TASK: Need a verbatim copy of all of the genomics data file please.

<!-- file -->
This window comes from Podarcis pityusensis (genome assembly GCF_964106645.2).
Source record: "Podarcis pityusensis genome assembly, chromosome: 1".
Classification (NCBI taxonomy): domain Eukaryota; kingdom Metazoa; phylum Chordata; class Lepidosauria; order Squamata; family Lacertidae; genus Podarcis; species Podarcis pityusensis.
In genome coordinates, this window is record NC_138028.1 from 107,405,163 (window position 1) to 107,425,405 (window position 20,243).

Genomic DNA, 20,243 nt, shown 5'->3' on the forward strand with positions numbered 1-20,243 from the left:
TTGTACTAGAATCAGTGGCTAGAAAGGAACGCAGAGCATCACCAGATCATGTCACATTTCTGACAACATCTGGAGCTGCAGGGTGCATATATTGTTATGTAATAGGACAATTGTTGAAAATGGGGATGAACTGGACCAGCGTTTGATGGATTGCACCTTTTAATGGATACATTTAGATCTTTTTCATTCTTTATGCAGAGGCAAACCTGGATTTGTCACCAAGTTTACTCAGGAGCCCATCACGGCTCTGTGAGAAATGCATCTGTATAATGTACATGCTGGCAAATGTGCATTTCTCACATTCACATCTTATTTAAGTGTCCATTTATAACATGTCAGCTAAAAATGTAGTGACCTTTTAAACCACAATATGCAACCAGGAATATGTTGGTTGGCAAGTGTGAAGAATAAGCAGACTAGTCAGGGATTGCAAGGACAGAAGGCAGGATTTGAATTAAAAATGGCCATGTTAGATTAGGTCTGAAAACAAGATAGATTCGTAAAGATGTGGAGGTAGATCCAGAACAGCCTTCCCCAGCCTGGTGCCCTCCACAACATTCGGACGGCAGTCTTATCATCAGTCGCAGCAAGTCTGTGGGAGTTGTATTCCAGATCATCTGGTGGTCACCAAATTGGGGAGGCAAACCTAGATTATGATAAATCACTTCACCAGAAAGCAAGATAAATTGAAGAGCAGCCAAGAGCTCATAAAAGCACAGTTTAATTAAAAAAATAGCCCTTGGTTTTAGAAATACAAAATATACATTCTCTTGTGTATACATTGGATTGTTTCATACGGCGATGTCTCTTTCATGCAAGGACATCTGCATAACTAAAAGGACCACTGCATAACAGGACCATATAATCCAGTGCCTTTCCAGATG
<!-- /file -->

This window comes from Podarcis pityusensis (genome assembly GCF_964106645.2).
Source record: "Podarcis pityusensis genome assembly, chromosome: 1".
Classification (NCBI taxonomy): domain Eukaryota; kingdom Metazoa; phylum Chordata; class Lepidosauria; order Squamata; family Lacertidae; genus Podarcis; species Podarcis pityusensis.
In genome coordinates, this window is record NC_138028.1 from 107,405,163 (window position 1) to 107,425,405 (window position 20,243).

Genomic DNA, 20,243 nt, shown 5'->3' on the forward strand with positions numbered 1-20,243 from the left:
TTGTACTAGAATCAGTGGCTAGAAAGGAACGCAGAGCATCACCAGATCATGTCACATTTCTGACAACATCTGGAGCTGCAGGGTGCATATATTGTTATGTAATAGGACAATTGTTGAAAATGGGGATGAACTGGACCAGCGTTTGATGGATTGCACCTTTTAATGGATACATTTAGATCTTTTTCATTCTTTATGCAGAGGCAAACCTGGATTTGTCACCAAGTTTACTCAGGAGCCCATCACGGCTCTGTGAGAAATGCATCTGTATAATGTACATGCTGGCAAATGTGCATTTCTCACATTCACATCTTATTTAAGTGTCCATTTATAACATGTCAGCTAAAAATGTAGTGACCTTTTAAACCACAATATGCAACCAGGAATATGTTGGTTGGCAAGTGTGAAGAATAAGCAGACTAGTCAGGGATTGCAAGGACAGAAGGCAGGATTTGAATTAAAAATGGCCATGTTAGATTAGGTCTGAAAACAAGATAGATTCGTAAAGATGTGGAGGTAGATCCAGAACAGCCTTCCCCAGCCTGGTGCCCTCCACAACATTCGGACGGCAGTCTTATCATCAGTCGCAGCAAGTCTGTGGGAGTTGTATTCCAGATCATCTGGTGGTCACCAAATTGGGGAGGCAAACCTAGATTATGATAAATCACTTCACCAGAAAGCAAGATAAATTGAAGAGCAGCCAAGAGCTCATAAAAGCACAGTTTAATTAAAAAAATAGCCCTTGGTTTTAGAAATACAAAATATACATTCTCTTGTGTATACATTGGATTGTTTCATACGGCGATGTCTCTTTCATGCAAGGACATCTGCATAACTAAAAGGACCACTGCATAACAGGACCATATAATCCAGTGCCTTTCCAGATG